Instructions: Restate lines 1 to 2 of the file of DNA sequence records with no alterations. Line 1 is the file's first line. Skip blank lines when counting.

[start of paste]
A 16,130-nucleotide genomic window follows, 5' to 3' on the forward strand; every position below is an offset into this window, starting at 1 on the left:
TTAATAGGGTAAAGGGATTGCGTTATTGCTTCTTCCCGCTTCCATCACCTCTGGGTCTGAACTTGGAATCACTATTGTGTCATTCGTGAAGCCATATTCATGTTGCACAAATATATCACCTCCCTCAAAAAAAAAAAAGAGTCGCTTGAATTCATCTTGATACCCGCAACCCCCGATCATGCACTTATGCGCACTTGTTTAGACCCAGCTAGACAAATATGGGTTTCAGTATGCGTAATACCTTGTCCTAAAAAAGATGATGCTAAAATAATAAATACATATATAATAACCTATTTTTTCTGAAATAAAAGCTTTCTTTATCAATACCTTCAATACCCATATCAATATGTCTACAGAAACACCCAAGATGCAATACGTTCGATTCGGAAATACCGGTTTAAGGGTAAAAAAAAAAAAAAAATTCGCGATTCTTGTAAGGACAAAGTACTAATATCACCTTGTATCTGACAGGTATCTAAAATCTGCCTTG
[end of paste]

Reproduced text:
A 16,130-nucleotide genomic window follows, 5' to 3' on the forward strand; every position below is an offset into this window, starting at 1 on the left:
TTAATAGGGTAAAGGGATTGCGTTATTGCTTCTTCCCGCTTCCATCACCTCTGGGTCTGAACTTGGAATCACTATTGTGTCATTCGTGAAGCCATATTCATGTTGCACAAATATATCACCTCCCTCAAAAAAAAAAAAGAGTCGCTTGAATTCATCTTGATACCCGCAACCCCCGATCATGCACTTATGCGCACTTGTTTAGACCCAGCTAGACAAATATGGGTTTCAGTATGCGTAATACCTTGTCCTAAAAAAGATGATGCTAAAATAATAAATACATATATAATAACCTATTTTTTCTGAAATAAAAGCTTTCTTTATCAATACCTTCAATACCCATATCAATATGTCTACAGAAACACCCAAGATGCAATACGTTCGATTCGGAAATACCGGTTTAAGGGTAAAAAAAAAAAAAAAATTCGCGATTCTTGTAAGGACAAAGTACTAATATCACCTTGTATCTGACAGGTATCTAAAATCTGCCTTG